0

Considering this pattern is used to support CQRS message bus, examples are buslane Python or MessageBus PHP

It uses commands to change the domain model, and publishes domain events

This looks great providing the separation, and encapsulating each domain write operation on its own classes, but doesn't that make an anemic domain model ? Can a domain model be thought of a collection of services, and objects ?

Even if, doesn't that results in a domain model that is just an entity, or a data container, and all the business logic is implemented in their own command handlers.

On the contrary, if all the commands which changes the model are implemented in a class, isn't that a kind of a god class ? Or doesn't it violate SRP ?

3

You are comparing apples to oranges. I think you may be either misunderstanding what the libraries to which you are referring above actually do, or you are misunderstanding DDD. Services/Commands/CommandHandlers operate at the application service "level". They are used to coordinate your domain and execute use cases. In this way, they provide a modularized way to interact with your domain (in contrast to scripts for example).

For example (taken directly from the docs of your latter option):

class RegisterUserCommandHandler
{
    ...

    public function handle(RegisterUser $command)
    {
        $user = User::register(
            $command->emailAddress(),
            $command->plainTextPassword()
        );

        $this->userRepository->add($user);
    }
}

The above conducts no business rules. As such we could imagine our User domain object like:

class User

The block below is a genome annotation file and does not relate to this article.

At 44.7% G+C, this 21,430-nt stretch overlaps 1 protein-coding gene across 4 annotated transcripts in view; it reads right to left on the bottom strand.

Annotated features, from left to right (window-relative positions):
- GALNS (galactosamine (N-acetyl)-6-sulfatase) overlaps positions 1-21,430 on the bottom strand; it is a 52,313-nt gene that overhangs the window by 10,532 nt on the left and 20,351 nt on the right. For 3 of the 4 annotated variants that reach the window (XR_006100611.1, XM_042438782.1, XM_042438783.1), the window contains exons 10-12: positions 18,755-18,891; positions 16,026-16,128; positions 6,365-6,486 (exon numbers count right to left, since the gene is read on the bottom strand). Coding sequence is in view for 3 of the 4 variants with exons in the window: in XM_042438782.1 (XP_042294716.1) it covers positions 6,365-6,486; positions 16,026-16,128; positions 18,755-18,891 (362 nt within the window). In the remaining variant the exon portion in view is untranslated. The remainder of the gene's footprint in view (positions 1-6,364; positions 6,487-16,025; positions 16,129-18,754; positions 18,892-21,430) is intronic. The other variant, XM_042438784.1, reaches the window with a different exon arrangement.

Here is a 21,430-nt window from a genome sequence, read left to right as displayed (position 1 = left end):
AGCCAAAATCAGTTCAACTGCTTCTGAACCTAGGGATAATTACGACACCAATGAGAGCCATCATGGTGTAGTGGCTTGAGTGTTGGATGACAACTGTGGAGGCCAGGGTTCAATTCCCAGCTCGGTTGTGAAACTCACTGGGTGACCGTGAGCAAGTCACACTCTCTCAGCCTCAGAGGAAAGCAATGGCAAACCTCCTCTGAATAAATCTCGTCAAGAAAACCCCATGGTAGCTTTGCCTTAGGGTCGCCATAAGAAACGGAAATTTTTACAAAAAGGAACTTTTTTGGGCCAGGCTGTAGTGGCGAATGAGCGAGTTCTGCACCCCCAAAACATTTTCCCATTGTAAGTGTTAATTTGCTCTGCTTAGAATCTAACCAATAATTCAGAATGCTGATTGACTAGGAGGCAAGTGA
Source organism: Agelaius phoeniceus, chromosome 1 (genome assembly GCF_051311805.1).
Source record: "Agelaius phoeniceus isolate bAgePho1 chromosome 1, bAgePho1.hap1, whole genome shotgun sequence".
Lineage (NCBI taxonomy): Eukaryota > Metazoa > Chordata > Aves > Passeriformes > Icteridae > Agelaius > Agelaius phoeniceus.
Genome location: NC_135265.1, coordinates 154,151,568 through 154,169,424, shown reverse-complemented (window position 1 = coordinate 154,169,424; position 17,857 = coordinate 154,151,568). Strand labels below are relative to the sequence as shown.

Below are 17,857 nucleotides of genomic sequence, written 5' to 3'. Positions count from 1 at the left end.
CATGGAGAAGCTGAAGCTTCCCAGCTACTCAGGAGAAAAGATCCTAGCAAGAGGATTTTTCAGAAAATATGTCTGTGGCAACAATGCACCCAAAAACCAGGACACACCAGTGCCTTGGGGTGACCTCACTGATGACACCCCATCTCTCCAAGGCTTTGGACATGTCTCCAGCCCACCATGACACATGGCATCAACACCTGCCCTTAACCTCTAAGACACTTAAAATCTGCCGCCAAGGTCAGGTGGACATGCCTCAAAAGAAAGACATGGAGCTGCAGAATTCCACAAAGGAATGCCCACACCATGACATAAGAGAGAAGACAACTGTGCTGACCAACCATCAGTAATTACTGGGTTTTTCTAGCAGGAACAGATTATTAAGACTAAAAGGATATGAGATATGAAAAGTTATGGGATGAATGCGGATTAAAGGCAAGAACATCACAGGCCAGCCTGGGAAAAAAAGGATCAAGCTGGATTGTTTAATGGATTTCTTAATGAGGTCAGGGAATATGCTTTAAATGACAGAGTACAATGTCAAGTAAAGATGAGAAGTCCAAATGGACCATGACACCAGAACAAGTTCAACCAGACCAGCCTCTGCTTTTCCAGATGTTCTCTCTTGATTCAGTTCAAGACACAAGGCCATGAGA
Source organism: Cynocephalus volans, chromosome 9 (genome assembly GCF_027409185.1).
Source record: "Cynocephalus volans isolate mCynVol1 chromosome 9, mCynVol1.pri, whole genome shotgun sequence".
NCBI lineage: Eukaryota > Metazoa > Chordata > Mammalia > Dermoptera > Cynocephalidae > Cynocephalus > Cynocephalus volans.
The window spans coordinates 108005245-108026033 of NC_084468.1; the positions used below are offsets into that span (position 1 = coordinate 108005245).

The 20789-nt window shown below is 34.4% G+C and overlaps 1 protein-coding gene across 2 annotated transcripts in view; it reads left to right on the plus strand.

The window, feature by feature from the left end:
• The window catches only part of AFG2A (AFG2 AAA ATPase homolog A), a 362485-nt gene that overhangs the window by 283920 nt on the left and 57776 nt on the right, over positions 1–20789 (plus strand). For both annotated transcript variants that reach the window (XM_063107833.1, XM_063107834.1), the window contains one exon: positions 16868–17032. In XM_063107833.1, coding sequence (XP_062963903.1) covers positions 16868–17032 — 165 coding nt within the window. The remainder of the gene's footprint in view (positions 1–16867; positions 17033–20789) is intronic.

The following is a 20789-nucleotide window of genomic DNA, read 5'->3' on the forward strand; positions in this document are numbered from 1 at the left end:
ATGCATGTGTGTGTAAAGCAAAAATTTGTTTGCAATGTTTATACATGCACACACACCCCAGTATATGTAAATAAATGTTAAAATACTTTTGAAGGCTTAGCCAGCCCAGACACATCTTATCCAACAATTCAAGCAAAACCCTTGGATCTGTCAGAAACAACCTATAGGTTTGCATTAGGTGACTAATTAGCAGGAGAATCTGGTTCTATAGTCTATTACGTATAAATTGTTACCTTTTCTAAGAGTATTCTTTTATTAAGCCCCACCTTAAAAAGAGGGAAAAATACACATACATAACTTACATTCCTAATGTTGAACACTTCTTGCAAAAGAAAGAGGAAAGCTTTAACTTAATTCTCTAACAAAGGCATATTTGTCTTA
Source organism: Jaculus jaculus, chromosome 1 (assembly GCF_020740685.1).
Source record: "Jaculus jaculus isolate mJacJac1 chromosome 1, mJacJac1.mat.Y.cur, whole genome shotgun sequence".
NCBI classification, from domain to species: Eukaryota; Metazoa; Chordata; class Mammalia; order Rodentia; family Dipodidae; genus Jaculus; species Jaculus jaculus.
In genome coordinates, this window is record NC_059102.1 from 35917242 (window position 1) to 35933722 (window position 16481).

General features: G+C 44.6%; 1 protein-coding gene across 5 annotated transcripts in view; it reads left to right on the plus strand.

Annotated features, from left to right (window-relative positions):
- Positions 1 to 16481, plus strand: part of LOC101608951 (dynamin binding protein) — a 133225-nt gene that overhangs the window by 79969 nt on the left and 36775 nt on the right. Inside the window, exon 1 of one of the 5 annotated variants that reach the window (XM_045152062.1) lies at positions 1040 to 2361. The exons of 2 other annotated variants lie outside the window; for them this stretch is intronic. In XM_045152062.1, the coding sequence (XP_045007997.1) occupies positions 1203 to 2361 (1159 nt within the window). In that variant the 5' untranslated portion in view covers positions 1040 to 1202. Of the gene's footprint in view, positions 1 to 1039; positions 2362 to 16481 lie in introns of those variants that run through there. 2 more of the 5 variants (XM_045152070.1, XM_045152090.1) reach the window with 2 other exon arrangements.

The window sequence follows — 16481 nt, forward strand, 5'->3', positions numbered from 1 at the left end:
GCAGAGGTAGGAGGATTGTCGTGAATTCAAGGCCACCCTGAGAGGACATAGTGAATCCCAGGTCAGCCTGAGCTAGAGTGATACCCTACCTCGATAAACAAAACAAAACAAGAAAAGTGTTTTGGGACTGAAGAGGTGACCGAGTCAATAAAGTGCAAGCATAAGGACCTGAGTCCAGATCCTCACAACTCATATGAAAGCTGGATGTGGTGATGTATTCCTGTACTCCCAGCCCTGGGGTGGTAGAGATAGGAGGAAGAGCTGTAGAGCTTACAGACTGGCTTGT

{
    public static funtion register( string $emailAddress, string $plainTextPassword )
    {
        if( strlen($plainTextPassword) > 100 )
            throw new \PasswordIsTooLongException;

        ...

        DomainEvents::trigger( new UserRegistered($emailAddress) )
    }
}

In this way our domain is not anemic. That is, the rules can still be encapsulated by our domain.

0

Can a domain model be thought of a collection of services, and objects

Yes. An ADM + Services approach is actually a very good way of separating out operations where the only thing in common is the data they operate on.

ie If i have to Purchase an Order and Deliver an Order. instead of having two Order objects OrderForDelivery, OrderForPurchase etc I can have one Order with no methods and two services PurchaseService and DeliveryService.

Obviously lumping them all into one DoAnythingWithAnOrderService would be a mistake

Now You can see that the command pattern is very similar, but usually it is considered a pattern of itself

  • Playing Devil's Advocate, why is DoAnythingWithOrderService a mistake, but your alternative, DoAnythingWithPurchaseService, good? – user949300 Jan 8 at 7:01
  • why do you think thats my alternative? purchaseService is just order.purchase() moved out of order – Ewan Jan 8 at 7:10
  • I disagree. While ADM + Services is a way, it is not a good way. The purpose of DDD (and OOP in general) is to reduce coupling and increase cohesion. This manifests itself as the encapsulation of behavior with the data it acts upon. Passing "objects" into "services" tends to create an immense amount of coupling because the public surface for your "objects" must be large. It also leads to either lots of duplication or an explosion of "rules" because validation is done around the data instead of with the data. – king-side-slide Jan 8 at 22:11
  • In your example you are confusing the domain-centric view of the Purchase and Deliver operations with the application-centric view. Order.Purchase/Deliver would likely only change some internal Status of the Order (as one's domain is only responsible for conducting changes of state). The OrderPurchased/Delivered events raised in the process would be consumed by other contexts to actually carry-out the payment/shipment. – king-side-slide Jan 8 at 22:11
  • Though, these may very-well take the form of Purchase/DeliverService! The key point here is that they are decoupled from the Order (i.e. you needn't actually have the Order object to pay for it. Just payment details, an amount, and an OrderId). In this way, we can greatly simplify the system. – king-side-slide Jan 8 at 22:12

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